Sunday was a much more productive day for creativity. I got an e-mail about a flash fiction market at Wormhole Books, and after confirming that this limited e-mail solicitation was open to new writers, I wrote a piece called “To Be Human.” I revised it a couple of times that day, then read it to my wife and son. Based on their reactions, I tweaked the ending a bit and sent it off as an electronic submission. Hopefully something will come of that, but if it doesn’t, at least I sent it off.
I also wrote about 300 words of “Sphere of Success,” the next story in my Fear Spheres series. It’s funny how stories work sometimes; I had a vague outline in my head of where I wanted to go with that story, but when I started writing, the main character kind of took over and is sending the story in a different direction. It may wind up where I originally wanted it, but it’s taking a different road — one that’s not on my map!
I’m a couple of days behind in updating this page, and I don’t remember doing anything creative other than playing Morrowind and Magic: The Gathering on Saturday. I did enjoy seeing my old friends and playing Magic with them.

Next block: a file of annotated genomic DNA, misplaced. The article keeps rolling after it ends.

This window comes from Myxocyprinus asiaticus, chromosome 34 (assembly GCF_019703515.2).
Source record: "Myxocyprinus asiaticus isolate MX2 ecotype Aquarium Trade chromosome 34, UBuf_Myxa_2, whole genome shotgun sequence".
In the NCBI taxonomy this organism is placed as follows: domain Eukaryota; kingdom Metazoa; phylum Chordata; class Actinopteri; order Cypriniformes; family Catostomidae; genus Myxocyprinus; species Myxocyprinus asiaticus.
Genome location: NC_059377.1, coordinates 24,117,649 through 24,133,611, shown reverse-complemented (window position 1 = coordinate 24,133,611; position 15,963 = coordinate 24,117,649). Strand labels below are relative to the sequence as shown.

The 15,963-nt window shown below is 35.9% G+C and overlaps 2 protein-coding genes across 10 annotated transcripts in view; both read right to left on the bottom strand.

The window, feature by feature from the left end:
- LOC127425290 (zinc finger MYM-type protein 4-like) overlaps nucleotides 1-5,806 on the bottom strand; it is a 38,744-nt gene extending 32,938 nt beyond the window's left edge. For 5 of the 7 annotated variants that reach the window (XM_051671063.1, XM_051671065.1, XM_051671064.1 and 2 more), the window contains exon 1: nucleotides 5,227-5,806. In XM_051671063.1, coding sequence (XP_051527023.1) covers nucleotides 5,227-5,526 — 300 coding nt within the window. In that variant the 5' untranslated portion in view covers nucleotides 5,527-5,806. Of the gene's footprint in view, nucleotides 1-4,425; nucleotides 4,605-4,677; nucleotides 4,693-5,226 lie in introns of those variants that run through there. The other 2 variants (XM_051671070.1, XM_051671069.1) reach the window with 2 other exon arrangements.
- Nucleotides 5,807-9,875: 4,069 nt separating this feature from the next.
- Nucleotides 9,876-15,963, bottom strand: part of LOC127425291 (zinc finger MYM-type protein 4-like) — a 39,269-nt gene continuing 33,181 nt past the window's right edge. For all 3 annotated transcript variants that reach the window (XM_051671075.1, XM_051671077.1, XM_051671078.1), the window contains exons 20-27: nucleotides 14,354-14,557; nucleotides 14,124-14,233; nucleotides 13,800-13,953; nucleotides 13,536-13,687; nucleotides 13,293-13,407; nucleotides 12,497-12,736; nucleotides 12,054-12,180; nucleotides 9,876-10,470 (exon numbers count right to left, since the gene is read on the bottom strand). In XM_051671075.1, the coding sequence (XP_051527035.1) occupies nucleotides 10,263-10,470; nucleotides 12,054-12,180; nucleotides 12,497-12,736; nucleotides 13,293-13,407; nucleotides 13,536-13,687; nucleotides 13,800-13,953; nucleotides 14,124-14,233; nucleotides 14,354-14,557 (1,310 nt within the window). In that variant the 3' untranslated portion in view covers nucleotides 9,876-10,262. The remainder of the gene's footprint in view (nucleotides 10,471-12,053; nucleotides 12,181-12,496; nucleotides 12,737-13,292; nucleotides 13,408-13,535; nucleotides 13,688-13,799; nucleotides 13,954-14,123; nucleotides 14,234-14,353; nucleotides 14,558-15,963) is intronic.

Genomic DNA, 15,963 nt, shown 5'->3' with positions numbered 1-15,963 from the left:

My friend Mary expressed concern that her name isn’t mentioned more in this creativity log, so I’ll make up for that now. Mary Mary Mary Mary Mary. There, that should keep you happy for a while, Mary. 😉
Actually, Mary is a very encouraging and inspirational member of Melanie Tem‘s writing group, and she manages to make it to the group a few times a year despite living on the other side of the Great Divide from us. We keep in contact through e-mail, and she has been very supportive of my writing and music. Thank you, Mary.
I think about the only creative activity I will be engaging in today is making it through the day. I have plans to go watch Dot Com play at No Excuses tonight, but life may intervene.
Today an excellent e-mail conversation sprung up concerning a website by a writer named Brian Plante, whose work I’ve never read. On those pages, Plante chronicles his experiences with a local writing group which he basically infiltrates, hiding his status as a semi-professional writer from the participants in the group and then posting comments about them and their practices on the weblog. It seems to me he has a specific idea of how a writing workshop should be run, and he’s unfairly grinding his axe on the members of this unsuspecting writer’s group.